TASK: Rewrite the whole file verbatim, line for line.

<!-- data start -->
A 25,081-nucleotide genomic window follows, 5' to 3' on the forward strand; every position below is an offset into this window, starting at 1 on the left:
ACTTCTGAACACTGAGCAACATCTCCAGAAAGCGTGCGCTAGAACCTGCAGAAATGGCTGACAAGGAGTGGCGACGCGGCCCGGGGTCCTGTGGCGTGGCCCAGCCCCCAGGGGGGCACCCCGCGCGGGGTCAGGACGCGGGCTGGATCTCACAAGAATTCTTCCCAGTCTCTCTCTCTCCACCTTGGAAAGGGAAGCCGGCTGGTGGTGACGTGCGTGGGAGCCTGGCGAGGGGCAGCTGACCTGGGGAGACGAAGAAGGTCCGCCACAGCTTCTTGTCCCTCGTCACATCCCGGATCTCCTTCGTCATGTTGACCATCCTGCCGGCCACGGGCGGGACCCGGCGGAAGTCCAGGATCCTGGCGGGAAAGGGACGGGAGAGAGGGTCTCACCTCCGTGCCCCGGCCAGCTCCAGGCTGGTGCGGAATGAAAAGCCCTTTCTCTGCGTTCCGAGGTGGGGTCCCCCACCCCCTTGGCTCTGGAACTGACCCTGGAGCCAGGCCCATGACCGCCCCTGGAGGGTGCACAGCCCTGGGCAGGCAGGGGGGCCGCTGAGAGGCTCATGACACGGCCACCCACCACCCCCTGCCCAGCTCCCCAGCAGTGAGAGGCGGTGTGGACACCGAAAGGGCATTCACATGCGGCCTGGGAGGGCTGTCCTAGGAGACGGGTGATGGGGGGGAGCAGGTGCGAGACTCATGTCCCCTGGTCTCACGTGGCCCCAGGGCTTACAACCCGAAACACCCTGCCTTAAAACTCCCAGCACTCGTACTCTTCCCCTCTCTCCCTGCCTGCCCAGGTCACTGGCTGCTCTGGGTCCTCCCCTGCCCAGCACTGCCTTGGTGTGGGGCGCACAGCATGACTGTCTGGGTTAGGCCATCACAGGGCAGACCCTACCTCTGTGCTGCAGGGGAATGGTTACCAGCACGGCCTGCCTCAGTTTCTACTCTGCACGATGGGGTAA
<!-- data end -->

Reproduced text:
A 25,081-nucleotide genomic window follows, 5' to 3' on the forward strand; every position below is an offset into this window, starting at 1 on the left:
ACTTCTGAACACTGAGCAACATCTCCAGAAAGCGTGCGCTAGAACCTGCAGAAATGGCTGACAAGGAGTGGCGACGCGGCCCGGGGTCCTGTGGCGTGGCCCAGCCCCCAGGGGGGCACCCCGCGCGGGGTCAGGACGCGGGCTGGATCTCACAAGAATTCTTCCCAGTCTCTCTCTCTCCACCTTGGAAAGGGAAGCCGGCTGGTGGTGACGTGCGTGGGAGCCTGGCGAGGGGCAGCTGACCTGGGGAGACGAAGAAGGTCCGCCACAGCTTCTTGTCCCTCGTCACATCCCGGATCTCCTTCGTCATGTTGACCATCCTGCCGGCCACGGGCGGGACCCGGCGGAAGTCCAGGATCCTGGCGGGAAAGGGACGGGAGAGAGGGTCTCACCTCCGTGCCCCGGCCAGCTCCAGGCTGGTGCGGAATGAAAAGCCCTTTCTCTGCGTTCCGAGGTGGGGTCCCCCACCCCCTTGGCTCTGGAACTGACCCTGGAGCCAGGCCCATGACCGCCCCTGGAGGGTGCACAGCCCTGGGCAGGCAGGGGGGCCGCTGAGAGGCTCATGACACGGCCACCCACCACCCCCTGCCCAGCTCCCCAGCAGTGAGAGGCGGTGTGGACACCGAAAGGGCATTCACATGCGGCCTGGGAGGGCTGTCCTAGGAGACGGGTGATGGGGGGGAGCAGGTGCGAGACTCATGTCCCCTGGTCTCACGTGGCCCCAGGGCTTACAACCCGAAACACCCTGCCTTAAAACTCCCAGCACTCGTACTCTTCCCCTCTCTCCCTGCCTGCCCAGGTCACTGGCTGCTCTGGGTCCTCCCCTGCCCAGCACTGCCTTGGTGTGGGGCGCACAGCATGACTGTCTGGGTTAGGCCATCACAGGGCAGACCCTACCTCTGTGCTGCAGGGGAATGGTTACCAGCACGGCCTGCCTCAGTTTCTACTCTGCACGATGGGGTAA